Skip to content

Discovering Interesting Patterns in Large Graph Cubes

Due to the increasing importance and volume of highly interconnected data, such as in social or information networks, a plethora of graph mining techniques have been designed to enable the analysis of such data. In this work, we focus on the mining of associations between entity features in networks. We model each entity feature as a dimension to be analyzed. Consequently we build our approach on top of the existing graph cube framework which is an extension of the concept of the data cube to networks. Our task is particularly challenging because it requires the analysis of both the initial multidimensional network and all its subsequent aggregate forms. As soon as we deal with a big data situation it is impossible for an analyst to consider manually all the possible views of the network data. The aim of this work is to design an algorithm for the discovery of interesting patterns in large graph cubes. Thus, instead of examining all the possible aggregations manually, the proposed technique leads the analyst to the interesting associations or patterns in the multidimensional network. Furthermore, we study the application of existing algorithms from the frequent itemset mining literature on graph data and propose a mapping between the two settings.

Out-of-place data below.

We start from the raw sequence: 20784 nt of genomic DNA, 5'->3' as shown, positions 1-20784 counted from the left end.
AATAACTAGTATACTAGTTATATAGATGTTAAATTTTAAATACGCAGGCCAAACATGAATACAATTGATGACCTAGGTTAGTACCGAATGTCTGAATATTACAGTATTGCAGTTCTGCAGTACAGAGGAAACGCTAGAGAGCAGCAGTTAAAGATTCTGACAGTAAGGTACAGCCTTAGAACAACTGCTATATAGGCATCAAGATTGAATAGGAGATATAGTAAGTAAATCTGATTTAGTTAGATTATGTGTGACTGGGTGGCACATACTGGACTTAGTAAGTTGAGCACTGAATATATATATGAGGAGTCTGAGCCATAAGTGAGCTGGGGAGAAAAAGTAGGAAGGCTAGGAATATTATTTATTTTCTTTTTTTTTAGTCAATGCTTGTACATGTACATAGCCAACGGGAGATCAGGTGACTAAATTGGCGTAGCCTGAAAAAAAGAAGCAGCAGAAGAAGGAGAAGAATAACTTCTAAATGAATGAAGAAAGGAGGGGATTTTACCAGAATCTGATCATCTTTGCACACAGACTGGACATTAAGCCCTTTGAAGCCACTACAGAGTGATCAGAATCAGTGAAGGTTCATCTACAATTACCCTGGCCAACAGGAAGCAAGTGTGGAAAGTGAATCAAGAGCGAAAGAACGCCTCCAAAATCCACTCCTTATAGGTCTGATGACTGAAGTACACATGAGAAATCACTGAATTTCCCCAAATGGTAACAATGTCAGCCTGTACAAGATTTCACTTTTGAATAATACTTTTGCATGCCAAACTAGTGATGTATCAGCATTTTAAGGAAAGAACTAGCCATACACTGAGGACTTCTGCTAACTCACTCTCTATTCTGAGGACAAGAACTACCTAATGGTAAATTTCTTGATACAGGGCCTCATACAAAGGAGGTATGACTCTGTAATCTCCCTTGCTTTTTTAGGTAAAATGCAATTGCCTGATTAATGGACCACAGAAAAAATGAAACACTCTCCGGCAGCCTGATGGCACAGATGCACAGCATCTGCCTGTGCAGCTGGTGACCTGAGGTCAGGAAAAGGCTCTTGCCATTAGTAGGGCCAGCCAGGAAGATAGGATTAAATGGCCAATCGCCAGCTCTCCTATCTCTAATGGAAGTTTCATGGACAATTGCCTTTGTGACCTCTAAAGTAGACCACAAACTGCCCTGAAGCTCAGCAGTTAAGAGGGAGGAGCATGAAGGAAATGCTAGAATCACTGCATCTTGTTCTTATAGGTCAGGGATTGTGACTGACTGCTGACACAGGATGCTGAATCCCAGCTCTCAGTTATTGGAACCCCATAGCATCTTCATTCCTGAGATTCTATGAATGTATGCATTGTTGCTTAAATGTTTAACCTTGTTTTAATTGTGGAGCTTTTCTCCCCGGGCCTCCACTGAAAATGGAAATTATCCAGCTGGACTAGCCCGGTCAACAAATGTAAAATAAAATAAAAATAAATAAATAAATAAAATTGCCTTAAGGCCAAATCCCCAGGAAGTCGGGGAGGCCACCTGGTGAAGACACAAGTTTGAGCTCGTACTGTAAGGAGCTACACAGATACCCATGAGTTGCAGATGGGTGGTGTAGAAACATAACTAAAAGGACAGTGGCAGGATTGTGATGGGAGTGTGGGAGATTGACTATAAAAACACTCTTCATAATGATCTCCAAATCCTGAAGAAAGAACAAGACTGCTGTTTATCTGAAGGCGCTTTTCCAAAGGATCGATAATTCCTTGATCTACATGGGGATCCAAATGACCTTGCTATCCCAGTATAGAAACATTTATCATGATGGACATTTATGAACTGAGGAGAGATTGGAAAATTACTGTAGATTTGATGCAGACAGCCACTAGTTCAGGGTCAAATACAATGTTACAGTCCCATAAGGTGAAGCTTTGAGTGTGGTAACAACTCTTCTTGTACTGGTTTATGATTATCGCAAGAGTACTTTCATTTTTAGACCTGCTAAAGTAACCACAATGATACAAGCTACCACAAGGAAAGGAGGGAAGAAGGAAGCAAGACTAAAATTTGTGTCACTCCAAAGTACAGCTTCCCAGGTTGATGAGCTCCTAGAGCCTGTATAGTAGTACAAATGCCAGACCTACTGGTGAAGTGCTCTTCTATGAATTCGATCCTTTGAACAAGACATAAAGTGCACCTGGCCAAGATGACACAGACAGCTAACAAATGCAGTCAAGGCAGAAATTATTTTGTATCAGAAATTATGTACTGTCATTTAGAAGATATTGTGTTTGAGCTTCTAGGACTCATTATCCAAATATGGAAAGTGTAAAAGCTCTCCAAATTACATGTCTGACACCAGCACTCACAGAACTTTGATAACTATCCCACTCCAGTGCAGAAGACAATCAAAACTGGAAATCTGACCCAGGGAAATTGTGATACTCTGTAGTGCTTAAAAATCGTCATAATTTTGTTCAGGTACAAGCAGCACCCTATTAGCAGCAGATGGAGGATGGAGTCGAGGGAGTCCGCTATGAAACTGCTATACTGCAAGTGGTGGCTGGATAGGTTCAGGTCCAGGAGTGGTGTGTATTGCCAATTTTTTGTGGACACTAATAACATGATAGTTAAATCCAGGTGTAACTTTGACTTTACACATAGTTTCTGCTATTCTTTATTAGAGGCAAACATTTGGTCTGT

Florian Demesmaeker, Amine Ghrab, Siegfried Nijssen, Sabri Skhiri: Discovering interesting patterns in large graph cubes. 2017 IEEE International Conference on Big Data (Big Data), Boston, MA, USA, 2017, pp. 3322-3331.

Click here to access the paper.

Share on linkedin
Share on twitter
Share on email

Releated Posts

Master Thesis Offers 2022-2023

We offer master thesis supervised by our research & development department. Each project is an opportunity to feel both empowered and responsible for your own professional development and for your contribution to the company.
Read More

Congrats, Dr Ciortan!

We are super proud of our colleague Madalina who defended two weeks ago her PhD at the Université libre de Bruxelles. She studied unsupervised analysis of RNA sequencing protocols data, and brilliantly succeeded.
Read More